Meanwhile, the House Oversight and Government Reform Committee continues its investigation of Bank of America's acquisition of Merrill Lynch, with former Treasury Secretary Henry Paulson appearing before the panel Thursday.
In a June 25 appearance before the committee, Federal Reserve Chairman Bernanke testified that he did not threaten Bank of America CEO Ken Lewis or the bank's board members if they attempted to cancel the merger last year.
But lawmakers remain skeptical of the Fed's role in the deal, and some are raising questions about the Fed's power and transparency even as the Obama administration has proposed giving the regulatory agency more authority to monitor systemic risk in the nation's financial institutions.
On Friday, House Financial Services Capital Markets Subcommittee ranking member Scott Garrett, R-N.J., was joined by 13 Republicans and three Democrats on the Financial Services Committee in urging the White House to slow its push to overhaul the financial regulatory system until after the Fed's role in the merger has been fully investigated by Congress.
There is "a considerable amount of other testimony and evidence that calls into question [Bernanke's] claims," the lawmakers wrote. "No additional powers should be contemplated for the Federal Reserve ... until this issue is thoroughly investigated and the Federal Reserve is cleared of any wrongdoing."
The House Oversight and Government Reform Committee expects to call on former SEC Chairman Christopher Cox and other federal regulators to testify before the conclusion of the investigation, a spokesman said, but dates for future hearings have not yet been set.
The new Senate Homeland Security and Governmental Affairs Contracting Oversight Subcommittee chaired by Sen. Claire McCaskill, D-Mo., Thursday will examine contracts awarded to companies held by Alaskan natives. Alaska Native Corporations are eligible for no-bid contracts usually steered toward small businesses, but they are exempt from rules capping the value of the deals.
Committee investigators released preliminary data last month on 20 ANCs, showing that only one in five contract dollars awarded to the companies between 2000 and 2008 was actually performed within Alaska's borders, and about 40 percent of the money during that time period flowed to companies located outside the state. Witnesses include procurement officials from the Small Business Administration and the Defense Department, as well as the executive director of the Native American Contractors Association.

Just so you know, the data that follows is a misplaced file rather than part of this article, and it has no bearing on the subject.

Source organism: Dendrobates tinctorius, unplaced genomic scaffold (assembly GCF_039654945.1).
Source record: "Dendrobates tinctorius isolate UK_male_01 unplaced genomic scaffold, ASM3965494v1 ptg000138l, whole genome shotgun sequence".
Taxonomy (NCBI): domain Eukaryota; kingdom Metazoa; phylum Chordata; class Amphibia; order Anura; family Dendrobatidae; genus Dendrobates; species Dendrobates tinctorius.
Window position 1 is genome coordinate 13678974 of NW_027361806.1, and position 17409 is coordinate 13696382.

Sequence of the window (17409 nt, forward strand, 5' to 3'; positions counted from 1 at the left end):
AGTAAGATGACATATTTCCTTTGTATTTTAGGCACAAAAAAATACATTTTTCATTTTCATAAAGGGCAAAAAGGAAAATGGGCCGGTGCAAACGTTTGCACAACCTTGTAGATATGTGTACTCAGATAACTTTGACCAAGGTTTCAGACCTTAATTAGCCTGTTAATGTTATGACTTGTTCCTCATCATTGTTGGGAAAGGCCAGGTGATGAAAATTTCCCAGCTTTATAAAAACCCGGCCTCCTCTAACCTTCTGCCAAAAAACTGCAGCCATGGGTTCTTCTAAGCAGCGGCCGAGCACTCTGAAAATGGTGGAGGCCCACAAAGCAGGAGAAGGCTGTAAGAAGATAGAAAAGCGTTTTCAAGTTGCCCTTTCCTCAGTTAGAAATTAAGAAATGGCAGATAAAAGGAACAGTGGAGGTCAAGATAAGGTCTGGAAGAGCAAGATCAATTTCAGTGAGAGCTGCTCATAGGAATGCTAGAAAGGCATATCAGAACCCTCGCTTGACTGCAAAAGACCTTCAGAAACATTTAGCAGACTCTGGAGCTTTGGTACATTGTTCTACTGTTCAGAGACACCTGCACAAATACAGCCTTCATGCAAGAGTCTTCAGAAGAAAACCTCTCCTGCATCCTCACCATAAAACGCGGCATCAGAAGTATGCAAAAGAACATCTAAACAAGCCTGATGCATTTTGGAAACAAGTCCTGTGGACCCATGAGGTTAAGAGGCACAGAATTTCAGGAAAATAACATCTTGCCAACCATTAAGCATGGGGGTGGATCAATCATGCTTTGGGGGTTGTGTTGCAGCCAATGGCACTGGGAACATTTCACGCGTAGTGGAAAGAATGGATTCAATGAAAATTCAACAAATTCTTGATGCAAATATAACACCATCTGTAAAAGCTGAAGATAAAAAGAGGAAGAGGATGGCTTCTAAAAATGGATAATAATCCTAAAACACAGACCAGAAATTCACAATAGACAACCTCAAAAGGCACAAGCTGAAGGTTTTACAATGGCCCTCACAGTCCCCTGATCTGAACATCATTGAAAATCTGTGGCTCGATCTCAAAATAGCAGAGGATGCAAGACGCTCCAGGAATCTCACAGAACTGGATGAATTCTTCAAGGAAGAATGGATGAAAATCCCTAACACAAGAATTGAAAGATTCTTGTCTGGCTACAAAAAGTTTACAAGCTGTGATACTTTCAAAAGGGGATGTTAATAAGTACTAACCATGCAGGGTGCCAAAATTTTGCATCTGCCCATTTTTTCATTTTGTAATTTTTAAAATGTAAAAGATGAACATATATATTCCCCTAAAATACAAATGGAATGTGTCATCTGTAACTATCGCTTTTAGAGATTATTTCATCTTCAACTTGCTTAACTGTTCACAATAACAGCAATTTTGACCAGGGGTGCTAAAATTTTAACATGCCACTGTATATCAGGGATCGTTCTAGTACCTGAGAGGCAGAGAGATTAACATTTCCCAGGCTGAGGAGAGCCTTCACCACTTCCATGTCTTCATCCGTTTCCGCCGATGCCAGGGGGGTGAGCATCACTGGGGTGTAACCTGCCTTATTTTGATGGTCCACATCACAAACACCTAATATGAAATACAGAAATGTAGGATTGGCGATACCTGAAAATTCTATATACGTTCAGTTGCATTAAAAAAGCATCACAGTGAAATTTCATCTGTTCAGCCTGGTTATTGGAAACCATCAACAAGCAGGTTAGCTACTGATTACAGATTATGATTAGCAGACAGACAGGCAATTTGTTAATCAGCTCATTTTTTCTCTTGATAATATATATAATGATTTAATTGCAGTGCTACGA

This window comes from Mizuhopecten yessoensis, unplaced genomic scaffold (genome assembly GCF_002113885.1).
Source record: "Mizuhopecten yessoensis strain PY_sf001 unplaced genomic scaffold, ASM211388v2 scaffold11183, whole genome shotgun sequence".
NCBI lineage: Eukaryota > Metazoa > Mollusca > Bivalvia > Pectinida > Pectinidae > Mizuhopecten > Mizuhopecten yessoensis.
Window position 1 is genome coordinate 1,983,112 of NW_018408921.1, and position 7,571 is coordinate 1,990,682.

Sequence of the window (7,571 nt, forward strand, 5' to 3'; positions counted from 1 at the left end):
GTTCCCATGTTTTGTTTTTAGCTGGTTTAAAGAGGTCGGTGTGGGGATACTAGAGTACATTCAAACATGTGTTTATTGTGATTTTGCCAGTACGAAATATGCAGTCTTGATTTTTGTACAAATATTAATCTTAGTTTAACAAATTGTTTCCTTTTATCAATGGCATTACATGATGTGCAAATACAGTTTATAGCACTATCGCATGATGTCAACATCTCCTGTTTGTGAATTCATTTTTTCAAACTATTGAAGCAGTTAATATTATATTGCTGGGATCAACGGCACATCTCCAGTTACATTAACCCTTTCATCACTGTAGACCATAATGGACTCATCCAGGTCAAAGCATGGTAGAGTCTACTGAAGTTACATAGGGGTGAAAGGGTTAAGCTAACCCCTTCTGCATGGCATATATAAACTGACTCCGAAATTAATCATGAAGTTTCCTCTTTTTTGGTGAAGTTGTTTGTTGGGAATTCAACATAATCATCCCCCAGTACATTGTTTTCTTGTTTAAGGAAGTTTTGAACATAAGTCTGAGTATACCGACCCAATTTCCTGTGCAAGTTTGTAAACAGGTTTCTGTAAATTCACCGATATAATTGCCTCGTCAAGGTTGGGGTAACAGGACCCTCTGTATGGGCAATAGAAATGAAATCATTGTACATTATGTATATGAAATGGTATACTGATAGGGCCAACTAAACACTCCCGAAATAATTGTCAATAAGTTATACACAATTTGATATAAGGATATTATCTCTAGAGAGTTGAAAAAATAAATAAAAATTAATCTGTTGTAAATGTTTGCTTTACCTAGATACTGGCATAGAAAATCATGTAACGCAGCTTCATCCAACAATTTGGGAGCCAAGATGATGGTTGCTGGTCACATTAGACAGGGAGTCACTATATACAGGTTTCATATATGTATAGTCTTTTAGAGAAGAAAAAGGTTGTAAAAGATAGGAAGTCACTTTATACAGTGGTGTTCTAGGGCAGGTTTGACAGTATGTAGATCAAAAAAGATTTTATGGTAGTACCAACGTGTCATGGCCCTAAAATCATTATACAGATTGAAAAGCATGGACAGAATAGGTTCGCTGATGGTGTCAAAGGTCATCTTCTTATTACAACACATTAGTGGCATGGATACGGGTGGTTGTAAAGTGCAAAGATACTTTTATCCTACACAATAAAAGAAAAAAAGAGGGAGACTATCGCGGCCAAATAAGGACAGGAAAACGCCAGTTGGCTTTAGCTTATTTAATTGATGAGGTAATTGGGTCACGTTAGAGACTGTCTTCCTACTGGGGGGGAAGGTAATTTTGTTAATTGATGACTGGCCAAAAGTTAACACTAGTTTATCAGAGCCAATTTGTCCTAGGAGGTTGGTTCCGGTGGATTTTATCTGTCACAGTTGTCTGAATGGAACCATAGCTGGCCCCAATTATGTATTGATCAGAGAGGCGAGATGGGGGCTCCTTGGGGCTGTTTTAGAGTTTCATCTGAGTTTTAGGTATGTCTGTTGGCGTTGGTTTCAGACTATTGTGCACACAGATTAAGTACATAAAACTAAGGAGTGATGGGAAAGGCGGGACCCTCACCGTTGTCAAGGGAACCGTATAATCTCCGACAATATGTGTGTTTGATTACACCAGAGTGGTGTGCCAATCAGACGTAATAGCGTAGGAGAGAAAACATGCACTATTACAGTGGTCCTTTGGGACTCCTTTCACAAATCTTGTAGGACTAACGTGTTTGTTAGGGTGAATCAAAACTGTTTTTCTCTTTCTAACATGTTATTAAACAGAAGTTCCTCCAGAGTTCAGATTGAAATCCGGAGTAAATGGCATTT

Meanwhile, the Senate is expected to vote today on whether to confirm Robert Groves to be director of the Census Bureau.
Reid filed cloture on the nomination Thursday evening. Sens. David Vitter, R-La., and Richard Shelby, R-Ala., had placed holds on the nomination, citing concerns about Groves' past support for the use of statistical sampling to account for hard-to-reach populations, as well as the Census Bureau's tapping of the Association of Community Organizations for Reform Now as one of thousands of partner groups to promote participation in the decennial count.
The Senate Health, Education, Labor and Pensions Committee will begin a fourth week of marking up the panel's version of a healthcare overhaul.
The panel is in the midst of marking up the most contentious portions of the bill, including a public plan option and a proposed pay-or-play employer mandate.
Sen. Christopher Dodd, D-Conn., wields the gavel while HELP Chairman Edward Kennedy battles cancer, hoped to wrap up the hearings already, but hundreds of Republican amendments are pending.
Sotomayor's confirmation hearings might hold up the proceedings. Sen. Tom Coburn, R-Okla., also serves on the Judiciary Committee and will likely be absent from many of the HELP hearings. HELP Sens. Sheldon Whitehouse, D-R.I., and Orrin Hatch, R-Utah, also have seats on Judiciary. The panel could also run into trouble if the Finance Committee begins marking up its version of the overhaul, as several senators serve on both panels.
The Senate Homeland Security and Governmental Affairs Committee Wednesday will tackle the thorny issue of setting national standards for driver's licenses.
The committee will hold a hearing on legislation that would repeal the Real ID law, which was enacted in 2005 but has been enmeshed in controversy and rejected by several state legislatures.
The new legislation, called the PASS ID act, would require states to issue secure drivers' licenses to their residents, but removes some of the main obstacles to the Real ID law.
The hearing will feature testimony from Homeland Security Secretary Napolitano and David Quam, director of federal relations for the National Governors Association -- both of whom support the PASS ID act.
Unlike the 2005 law, PASS ID would not require states to establish a central information technology hub to verify that their residents do not have licenses from another state. PASS ID also would not require states to verify the authenticity of identification documents, such as birth records.